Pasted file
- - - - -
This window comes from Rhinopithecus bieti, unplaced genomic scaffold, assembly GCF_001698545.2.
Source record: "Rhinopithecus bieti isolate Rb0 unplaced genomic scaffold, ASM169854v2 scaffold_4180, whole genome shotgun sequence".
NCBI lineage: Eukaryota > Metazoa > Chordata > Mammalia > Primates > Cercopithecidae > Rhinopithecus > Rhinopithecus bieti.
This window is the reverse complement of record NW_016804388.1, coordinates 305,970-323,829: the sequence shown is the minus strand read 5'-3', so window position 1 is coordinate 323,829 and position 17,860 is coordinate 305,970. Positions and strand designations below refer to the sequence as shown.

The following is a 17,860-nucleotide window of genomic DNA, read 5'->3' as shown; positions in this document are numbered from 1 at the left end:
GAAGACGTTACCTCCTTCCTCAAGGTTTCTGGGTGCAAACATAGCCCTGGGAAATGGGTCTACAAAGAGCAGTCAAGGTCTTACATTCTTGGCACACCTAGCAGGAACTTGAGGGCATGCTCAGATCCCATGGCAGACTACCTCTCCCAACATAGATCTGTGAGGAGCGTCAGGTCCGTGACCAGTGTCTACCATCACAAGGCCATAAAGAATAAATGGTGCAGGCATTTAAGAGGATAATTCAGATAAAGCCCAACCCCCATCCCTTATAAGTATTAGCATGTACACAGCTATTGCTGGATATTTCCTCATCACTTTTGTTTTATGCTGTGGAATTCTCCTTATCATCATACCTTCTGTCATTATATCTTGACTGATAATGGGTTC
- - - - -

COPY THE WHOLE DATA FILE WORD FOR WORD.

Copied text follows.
This window comes from Rhinopithecus bieti, unplaced genomic scaffold, assembly GCF_001698545.2.
Source record: "Rhinopithecus bieti isolate Rb0 unplaced genomic scaffold, ASM169854v2 scaffold_4180, whole genome shotgun sequence".
NCBI lineage: Eukaryota > Metazoa > Chordata > Mammalia > Primates > Cercopithecidae > Rhinopithecus > Rhinopithecus bieti.
This window is the reverse complement of record NW_016804388.1, coordinates 305,970-323,829: the sequence shown is the minus strand read 5'-3', so window position 1 is coordinate 323,829 and position 17,860 is coordinate 305,970. Positions and strand designations below refer to the sequence as shown.

The following is a 17,860-nucleotide window of genomic DNA, read 5'->3' as shown; positions in this document are numbered from 1 at the left end:
GAAGACGTTACCTCCTTCCTCAAGGTTTCTGGGTGCAAACATAGCCCTGGGAAATGGGTCTACAAAGAGCAGTCAAGGTCTTACATTCTTGGCACACCTAGCAGGAACTTGAGGGCATGCTCAGATCCCATGGCAGACTACCTCTCCCAACATAGATCTGTGAGGAGCGTCAGGTCCGTGACCAGTGTCTACCATCACAAGGCCATAAAGAATAAATGGTGCAGGCATTTAAGAGGATAATTCAGATAAAGCCCAACCCCCATCCCTTATAAGTATTAGCATGTACACAGCTATTGCTGGATATTTCCTCATCACTTTTGTTTTATGCTGTGGAATTCTCCTTATCATCATACCTTCTGTCATTATATCTTGACTGATAATGGGTTC